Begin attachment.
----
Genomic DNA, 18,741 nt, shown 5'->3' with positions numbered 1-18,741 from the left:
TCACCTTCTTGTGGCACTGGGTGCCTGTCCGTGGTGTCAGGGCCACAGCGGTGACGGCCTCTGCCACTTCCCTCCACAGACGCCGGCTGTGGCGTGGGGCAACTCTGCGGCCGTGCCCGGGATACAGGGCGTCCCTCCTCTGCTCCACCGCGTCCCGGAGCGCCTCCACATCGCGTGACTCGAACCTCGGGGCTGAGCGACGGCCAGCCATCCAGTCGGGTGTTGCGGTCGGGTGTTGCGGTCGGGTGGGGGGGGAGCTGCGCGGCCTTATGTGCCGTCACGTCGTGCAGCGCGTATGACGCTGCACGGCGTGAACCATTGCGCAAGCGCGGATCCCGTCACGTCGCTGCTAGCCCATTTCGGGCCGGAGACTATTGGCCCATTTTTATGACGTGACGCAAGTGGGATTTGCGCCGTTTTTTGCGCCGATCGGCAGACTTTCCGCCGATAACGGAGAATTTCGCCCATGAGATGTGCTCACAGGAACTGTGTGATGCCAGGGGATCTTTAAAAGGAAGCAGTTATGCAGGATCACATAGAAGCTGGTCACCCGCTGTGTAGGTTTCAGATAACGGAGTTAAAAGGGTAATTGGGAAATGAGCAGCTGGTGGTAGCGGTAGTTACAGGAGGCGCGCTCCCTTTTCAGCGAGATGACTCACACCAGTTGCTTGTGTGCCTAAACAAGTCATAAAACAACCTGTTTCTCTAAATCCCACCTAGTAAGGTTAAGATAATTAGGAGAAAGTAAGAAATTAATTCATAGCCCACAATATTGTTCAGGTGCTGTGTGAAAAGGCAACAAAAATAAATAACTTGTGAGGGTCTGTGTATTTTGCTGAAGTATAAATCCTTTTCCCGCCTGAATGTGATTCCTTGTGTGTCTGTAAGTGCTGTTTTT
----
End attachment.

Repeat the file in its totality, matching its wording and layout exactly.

Genomic DNA, 18,741 nt, shown 5'->3' with positions numbered 1-18,741 from the left:
TCACCTTCTTGTGGCACTGGGTGCCTGTCCGTGGTGTCAGGGCCACAGCGGTGACGGCCTCTGCCACTTCCCTCCACAGACGCCGGCTGTGGCGTGGGGCAACTCTGCGGCCGTGCCCGGGATACAGGGCGTCCCTCCTCTGCTCCACCGCGTCCCGGAGCGCCTCCACATCGCGTGACTCGAACCTCGGGGCTGAGCGACGGCCAGCCATCCAGTCGGGTGTTGCGGTCGGGTGTTGCGGTCGGGTGGGGGGGGAGCTGCGCGGCCTTATGTGCCGTCACGTCGTGCAGCGCGTATGACGCTGCACGGCGTGAACCATTGCGCAAGCGCGGATCCCGTCACGTCGCTGCTAGCCCATTTCGGGCCGGAGACTATTGGCCCATTTTTATGACGTGACGCAAGTGGGATTTGCGCCGTTTTTTGCGCCGATCGGCAGACTTTCCGCCGATAACGGAGAATTTCGCCCATGAGATGTGCTCACAGGAACTGTGTGATGCCAGGGGATCTTTAAAAGGAAGCAGTTATGCAGGATCACATAGAAGCTGGTCACCCGCTGTGTAGGTTTCAGATAACGGAGTTAAAAGGGTAATTGGGAAATGAGCAGCTGGTGGTAGCGGTAGTTACAGGAGGCGCGCTCCCTTTTCAGCGAGATGACTCACACCAGTTGCTTGTGTGCCTAAACAAGTCATAAAACAACCTGTTTCTCTAAATCCCACCTAGTAAGGTTAAGATAATTAGGAGAAAGTAAGAAATTAATTCATAGCCCACAATATTGTTCAGGTGCTGTGTGAAAAGGCAACAAAAATAAATAACTTGTGAGGGTCTGTGTATTTTGCTGAAGTATAAATCCTTTTCCCGCCTGAATGTGATTCCTTGTGTGTCTGTAAGTGCTGTTTTT